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  • Writer's pictureThe Belvedere Journal

Fiction: Nightmares

Macy C

Perhaps all we are in this life are nightmares. Nightmares cloaked in white fluffy clouds or coated in sweet, sticky honey. Maybe shrouded in warm, yellow light or veiled in purple, floral scents. No matter how you put it, that’s what we are. Nightmares stuck in human form, seeking desperately to be something we aren’t, something better or worse. Nightmares humming out of tune melodies trying to trick others that we are them and they are us but it doesn’t matter because we are all deceivers, all manipulators, liars of the most honest form. We try to live or maybe survive – the difference is important – but can you live if your life and all you know is a lie, can you live if all you fear is someone ripping the mask off revealing who (what) you truly are? No matter what we call it and no matter what we say or what we do or what we go through or don’t it all remains the same. All humans are nightmares.


There’s a maze in this town. It stands on the outskirts, away from the village, looming over the houses as a sort of shield – or sword – casting a shadow far greater than any man could possibly hope. No one really knows when it was made, only that the walls don’t crumble or erode after a particularly harsh storm or that when the kids try to create art upon them the paint is washed away seemingly overnight. If you ask the locals in the markets they will tell you as they pack up their stalls, that the maze was created before the town was, that it has always been there and that’s all there is to it. If you ask the locals at the pub they will tell you as they finish off their pint, that the maze was created by the old German rulers as a way to torture traitors and that the bones of those traitors are built into the walls. If you ask the locals at the park as they scoop up their children, they will tell you that the maze isn’t worth looking into, that those who go in don’t come out.

But if you ask the locals at the church as they smile at you with wizened eyes and pat you on the cheek, they will tell you that the maze was created by the Gods – it doesn’t matter which ones – as a trial for humanity. When you ask what happens if you get lost in the maze, if you fail the test, they will laugh and shake their heads. You are asking the wrong question.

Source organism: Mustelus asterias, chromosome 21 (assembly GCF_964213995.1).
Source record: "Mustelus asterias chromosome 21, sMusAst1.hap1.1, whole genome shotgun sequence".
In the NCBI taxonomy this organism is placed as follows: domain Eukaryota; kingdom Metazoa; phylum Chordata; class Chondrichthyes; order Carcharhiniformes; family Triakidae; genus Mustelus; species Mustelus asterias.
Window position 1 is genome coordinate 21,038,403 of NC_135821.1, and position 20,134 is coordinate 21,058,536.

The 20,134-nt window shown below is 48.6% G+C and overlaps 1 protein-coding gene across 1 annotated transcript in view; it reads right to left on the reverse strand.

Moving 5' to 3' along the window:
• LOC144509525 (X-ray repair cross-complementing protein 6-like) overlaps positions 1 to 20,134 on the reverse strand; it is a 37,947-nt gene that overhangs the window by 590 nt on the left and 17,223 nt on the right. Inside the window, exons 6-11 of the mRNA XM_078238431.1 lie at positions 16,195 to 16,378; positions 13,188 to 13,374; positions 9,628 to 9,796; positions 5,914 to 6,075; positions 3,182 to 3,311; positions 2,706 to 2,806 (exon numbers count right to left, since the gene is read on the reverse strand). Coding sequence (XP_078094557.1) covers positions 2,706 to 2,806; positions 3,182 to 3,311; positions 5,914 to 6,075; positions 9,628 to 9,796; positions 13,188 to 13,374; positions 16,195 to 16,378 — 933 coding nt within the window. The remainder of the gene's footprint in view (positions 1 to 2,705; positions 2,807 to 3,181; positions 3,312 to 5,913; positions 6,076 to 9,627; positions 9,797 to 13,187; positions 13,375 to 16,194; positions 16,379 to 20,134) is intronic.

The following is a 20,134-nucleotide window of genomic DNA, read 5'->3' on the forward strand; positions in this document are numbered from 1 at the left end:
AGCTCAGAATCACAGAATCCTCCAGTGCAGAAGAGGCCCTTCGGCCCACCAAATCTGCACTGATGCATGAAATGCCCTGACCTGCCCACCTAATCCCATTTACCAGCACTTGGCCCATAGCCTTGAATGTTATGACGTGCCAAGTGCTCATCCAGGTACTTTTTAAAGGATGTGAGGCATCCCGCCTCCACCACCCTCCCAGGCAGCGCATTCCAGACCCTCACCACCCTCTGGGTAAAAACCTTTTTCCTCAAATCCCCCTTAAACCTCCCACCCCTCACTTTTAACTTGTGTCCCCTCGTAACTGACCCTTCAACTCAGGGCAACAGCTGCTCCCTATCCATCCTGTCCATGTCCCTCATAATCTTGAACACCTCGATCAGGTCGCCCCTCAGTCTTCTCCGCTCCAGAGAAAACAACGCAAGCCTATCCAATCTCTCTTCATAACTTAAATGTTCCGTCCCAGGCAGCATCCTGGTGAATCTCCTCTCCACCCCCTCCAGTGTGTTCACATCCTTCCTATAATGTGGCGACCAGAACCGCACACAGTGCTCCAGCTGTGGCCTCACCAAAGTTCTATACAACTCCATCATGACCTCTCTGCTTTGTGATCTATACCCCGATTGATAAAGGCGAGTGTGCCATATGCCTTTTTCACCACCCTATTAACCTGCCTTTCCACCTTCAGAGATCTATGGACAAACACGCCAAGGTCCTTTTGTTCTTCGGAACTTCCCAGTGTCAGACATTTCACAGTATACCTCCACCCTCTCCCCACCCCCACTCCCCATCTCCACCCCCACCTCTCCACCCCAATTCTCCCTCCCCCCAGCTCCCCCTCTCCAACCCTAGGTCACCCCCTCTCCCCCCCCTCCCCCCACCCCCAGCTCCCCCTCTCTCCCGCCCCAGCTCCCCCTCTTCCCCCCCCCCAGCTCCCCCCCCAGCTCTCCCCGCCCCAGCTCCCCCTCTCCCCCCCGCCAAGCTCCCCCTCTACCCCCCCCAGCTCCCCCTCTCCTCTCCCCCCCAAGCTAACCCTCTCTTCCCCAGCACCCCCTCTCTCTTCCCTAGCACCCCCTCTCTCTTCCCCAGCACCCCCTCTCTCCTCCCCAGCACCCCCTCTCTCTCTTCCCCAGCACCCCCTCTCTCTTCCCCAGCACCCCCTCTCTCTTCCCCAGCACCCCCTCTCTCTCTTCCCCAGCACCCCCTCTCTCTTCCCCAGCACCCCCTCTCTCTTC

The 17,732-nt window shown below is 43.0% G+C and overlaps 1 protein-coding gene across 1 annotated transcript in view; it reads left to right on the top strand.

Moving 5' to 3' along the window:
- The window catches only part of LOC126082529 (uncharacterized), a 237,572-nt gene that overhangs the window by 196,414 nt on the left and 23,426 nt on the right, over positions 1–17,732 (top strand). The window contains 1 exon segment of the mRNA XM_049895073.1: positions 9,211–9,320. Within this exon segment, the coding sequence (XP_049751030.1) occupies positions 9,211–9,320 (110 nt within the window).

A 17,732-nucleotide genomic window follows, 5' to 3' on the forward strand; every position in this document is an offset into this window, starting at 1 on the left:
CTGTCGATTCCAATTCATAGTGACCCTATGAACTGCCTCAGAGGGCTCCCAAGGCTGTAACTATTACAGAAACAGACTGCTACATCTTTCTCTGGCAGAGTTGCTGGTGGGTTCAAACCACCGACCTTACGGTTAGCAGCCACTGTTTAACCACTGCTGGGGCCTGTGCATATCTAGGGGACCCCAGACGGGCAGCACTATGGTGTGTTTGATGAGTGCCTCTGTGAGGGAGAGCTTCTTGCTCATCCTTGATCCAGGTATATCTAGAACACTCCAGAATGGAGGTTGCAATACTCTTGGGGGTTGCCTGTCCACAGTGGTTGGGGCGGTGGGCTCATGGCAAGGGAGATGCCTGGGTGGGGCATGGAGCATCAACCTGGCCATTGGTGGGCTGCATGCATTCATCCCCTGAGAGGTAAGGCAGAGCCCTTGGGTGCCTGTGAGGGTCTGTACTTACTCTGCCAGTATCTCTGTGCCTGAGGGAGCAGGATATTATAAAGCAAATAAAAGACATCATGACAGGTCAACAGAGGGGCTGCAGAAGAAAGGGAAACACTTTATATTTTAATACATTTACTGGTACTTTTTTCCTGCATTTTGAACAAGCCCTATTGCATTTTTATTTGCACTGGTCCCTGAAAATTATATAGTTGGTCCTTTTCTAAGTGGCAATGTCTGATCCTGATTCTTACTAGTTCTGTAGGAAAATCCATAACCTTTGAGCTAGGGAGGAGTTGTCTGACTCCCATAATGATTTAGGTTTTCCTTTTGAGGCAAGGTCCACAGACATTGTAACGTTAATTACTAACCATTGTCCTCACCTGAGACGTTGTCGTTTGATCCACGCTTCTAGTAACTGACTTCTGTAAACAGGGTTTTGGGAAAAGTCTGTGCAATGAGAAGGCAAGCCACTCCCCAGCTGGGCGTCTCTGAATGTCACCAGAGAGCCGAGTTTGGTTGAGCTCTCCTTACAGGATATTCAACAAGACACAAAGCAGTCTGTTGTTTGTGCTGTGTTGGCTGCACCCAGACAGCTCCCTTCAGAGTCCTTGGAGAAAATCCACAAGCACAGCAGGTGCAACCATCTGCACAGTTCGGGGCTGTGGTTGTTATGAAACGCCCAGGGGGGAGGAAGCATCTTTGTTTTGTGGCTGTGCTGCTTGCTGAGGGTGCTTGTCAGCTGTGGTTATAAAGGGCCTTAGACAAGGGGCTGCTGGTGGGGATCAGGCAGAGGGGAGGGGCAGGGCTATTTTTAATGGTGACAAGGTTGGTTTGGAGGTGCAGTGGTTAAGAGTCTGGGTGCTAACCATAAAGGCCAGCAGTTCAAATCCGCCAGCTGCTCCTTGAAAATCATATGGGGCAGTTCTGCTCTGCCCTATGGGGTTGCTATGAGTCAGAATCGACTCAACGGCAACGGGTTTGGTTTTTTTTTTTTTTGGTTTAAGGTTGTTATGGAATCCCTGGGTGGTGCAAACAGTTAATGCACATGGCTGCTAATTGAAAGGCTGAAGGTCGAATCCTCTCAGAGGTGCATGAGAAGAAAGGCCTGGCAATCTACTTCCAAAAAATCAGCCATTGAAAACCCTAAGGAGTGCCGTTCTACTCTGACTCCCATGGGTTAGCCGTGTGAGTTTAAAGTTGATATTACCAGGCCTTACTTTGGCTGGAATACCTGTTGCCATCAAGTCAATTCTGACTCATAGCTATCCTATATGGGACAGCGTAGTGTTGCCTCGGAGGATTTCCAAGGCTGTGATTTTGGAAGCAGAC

The walls of the maze are impossibly high is the first thing Mya noticed when she opened her eyes. The concrete walls tower over the clouds, so high that she can’t even begin to comprehend where they ended and she began. She couldn’t see the tops, not even if she craned her neck all the way back, they disappeared into the sky as a fleeting bird would once do – up, up, up. The second thing Mya noticed, a hazy realisation enough to snap open her eyes wide and have her jump to her feet, was that she was in danger.

As she scrambled upwards and started running, Mya knew that she was almost out of time. She was the prey, a gazelle grazing in a dried out field waiting for the predator, slinking in the shadows, to make their move, to strike, to chase her until they get bored, until they decide to end this game of theirs, until you’re gone.

Her feet thudded against the concrete, skidding along the floor as she made sharp turns, praying that she hasn’t met a dead end, praying that maybe she has a chance, praying that she will be the first, praying that the pounding of her shoes don’t give her away, praying, praying, praying.

To whom she is praying does not matter, it won’t make a difference. What good is praying when the place you are in is shut off? What good is praying when you are in the one place the Gods cannot hear your cries?

She makes a turn and she knows she has lost. There is a man waiting for her, the predator, who wears a grin on his face as he stalks towards her slowly. His eyes are light and he has a scar on his jaw, every inch the man her mind made up, down to his smooth, polished shoes and the gun he grips in his hand. He wears all black with the only glimpse of colour being the red arm band wrapped around him with pride. 

Hot tears build in Mya’s eyes as she holds her breath and bites her lip. She won’t show weakness, it is the one thing she can control, she won’t give in, she promises herself that and she won’t.